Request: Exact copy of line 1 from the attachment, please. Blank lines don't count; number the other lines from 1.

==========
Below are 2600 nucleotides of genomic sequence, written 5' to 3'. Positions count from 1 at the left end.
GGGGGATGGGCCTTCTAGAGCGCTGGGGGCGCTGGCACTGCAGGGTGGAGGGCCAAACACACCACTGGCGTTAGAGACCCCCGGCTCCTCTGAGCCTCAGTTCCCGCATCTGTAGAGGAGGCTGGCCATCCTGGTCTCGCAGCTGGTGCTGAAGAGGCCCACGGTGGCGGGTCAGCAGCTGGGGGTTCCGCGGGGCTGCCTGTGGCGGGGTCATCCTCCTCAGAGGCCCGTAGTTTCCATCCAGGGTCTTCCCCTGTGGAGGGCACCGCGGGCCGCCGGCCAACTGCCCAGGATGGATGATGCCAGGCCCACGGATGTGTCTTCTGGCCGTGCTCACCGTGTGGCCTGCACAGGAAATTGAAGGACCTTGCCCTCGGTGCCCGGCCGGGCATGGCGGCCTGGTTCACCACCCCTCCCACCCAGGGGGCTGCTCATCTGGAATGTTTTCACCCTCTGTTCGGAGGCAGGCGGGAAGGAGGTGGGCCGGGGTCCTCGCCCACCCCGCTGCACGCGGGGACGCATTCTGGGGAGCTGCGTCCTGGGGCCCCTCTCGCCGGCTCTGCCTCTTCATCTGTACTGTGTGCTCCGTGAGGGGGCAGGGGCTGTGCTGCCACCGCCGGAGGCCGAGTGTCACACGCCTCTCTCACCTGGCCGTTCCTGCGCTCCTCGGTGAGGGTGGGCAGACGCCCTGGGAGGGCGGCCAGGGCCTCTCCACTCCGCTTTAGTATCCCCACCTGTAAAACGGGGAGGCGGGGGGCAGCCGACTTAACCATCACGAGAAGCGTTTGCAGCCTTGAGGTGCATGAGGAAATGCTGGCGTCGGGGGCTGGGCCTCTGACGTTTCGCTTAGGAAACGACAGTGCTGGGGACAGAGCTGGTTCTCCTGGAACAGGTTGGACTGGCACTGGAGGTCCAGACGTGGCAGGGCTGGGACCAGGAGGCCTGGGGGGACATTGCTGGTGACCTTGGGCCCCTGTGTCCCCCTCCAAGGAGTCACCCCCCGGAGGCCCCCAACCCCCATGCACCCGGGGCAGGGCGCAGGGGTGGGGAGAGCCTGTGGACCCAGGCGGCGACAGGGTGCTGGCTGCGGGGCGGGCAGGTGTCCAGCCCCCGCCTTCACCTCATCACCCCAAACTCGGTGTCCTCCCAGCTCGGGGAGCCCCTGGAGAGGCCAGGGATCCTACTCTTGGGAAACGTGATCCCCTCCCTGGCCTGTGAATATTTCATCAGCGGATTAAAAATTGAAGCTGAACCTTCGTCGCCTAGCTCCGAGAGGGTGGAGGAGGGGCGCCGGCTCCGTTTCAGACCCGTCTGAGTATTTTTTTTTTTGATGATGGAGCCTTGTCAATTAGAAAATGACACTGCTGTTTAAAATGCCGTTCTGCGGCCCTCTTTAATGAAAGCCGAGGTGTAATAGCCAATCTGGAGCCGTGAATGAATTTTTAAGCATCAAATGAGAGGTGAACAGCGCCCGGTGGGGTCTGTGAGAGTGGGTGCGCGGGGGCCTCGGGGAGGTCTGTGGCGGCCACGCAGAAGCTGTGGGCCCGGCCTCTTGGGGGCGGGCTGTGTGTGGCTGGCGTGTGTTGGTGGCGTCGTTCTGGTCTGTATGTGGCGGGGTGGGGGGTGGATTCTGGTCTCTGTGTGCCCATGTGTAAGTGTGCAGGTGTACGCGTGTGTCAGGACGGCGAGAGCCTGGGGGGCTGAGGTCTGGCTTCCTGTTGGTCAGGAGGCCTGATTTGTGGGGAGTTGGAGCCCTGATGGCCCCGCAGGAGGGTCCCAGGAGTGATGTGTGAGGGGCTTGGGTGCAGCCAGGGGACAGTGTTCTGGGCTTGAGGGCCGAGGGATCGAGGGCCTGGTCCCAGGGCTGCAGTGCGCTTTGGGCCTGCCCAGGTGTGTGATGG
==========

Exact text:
Below are 2600 nucleotides of genomic sequence, written 5' to 3'. Positions count from 1 at the left end.